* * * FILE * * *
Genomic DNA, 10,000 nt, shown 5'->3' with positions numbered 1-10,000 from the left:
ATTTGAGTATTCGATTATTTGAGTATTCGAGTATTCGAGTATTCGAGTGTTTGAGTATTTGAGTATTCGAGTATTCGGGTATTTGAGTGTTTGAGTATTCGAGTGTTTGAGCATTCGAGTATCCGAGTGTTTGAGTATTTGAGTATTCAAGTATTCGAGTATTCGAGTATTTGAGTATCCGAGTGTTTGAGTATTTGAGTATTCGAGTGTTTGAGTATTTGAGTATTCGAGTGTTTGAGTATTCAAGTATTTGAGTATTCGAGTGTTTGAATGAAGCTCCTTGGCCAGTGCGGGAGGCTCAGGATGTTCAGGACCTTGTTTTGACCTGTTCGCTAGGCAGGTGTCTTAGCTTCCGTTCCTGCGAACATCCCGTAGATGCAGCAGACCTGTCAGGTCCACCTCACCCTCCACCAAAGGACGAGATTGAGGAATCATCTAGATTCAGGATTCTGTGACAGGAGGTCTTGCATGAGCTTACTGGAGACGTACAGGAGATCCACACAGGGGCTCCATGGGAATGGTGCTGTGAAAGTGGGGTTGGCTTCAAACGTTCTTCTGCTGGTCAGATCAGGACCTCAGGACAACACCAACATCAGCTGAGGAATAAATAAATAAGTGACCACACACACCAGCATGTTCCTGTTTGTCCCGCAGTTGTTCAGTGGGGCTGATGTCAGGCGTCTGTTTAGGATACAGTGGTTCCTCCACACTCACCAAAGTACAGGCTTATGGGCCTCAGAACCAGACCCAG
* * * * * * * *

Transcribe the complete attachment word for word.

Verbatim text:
Genomic DNA, 10,000 nt, shown 5'->3' with positions numbered 1-10,000 from the left:
ATTTGAGTATTCGATTATTTGAGTATTCGAGTATTCGAGTATTCGAGTGTTTGAGTATTTGAGTATTCGAGTATTCGGGTATTTGAGTGTTTGAGTATTCGAGTGTTTGAGCATTCGAGTATCCGAGTGTTTGAGTATTTGAGTATTCAAGTATTCGAGTATTCGAGTATTTGAGTATCCGAGTGTTTGAGTATTTGAGTATTCGAGTGTTTGAGTATTTGAGTATTCGAGTGTTTGAGTATTCAAGTATTTGAGTATTCGAGTGTTTGAATGAAGCTCCTTGGCCAGTGCGGGAGGCTCAGGATGTTCAGGACCTTGTTTTGACCTGTTCGCTAGGCAGGTGTCTTAGCTTCCGTTCCTGCGAACATCCCGTAGATGCAGCAGACCTGTCAGGTCCACCTCACCCTCCACCAAAGGACGAGATTGAGGAATCATCTAGATTCAGGATTCTGTGACAGGAGGTCTTGCATGAGCTTACTGGAGACGTACAGGAGATCCACACAGGGGCTCCATGGGAATGGTGCTGTGAAAGTGGGGTTGGCTTCAAACGTTCTTCTGCTGGTCAGATCAGGACCTCAGGACAACACCAACATCAGCTGAGGAATAAATAAATAAGTGACCACACACACCAGCATGTTCCTGTTTGTCCCGCAGTTGTTCAGTGGGGCTGATGTCAGGCGTCTGTTTAGGATACAGTGGTTCCTCCACACTCACCAAAGTACAGGCTTATGGGCCTCAGAACCAGACCCAG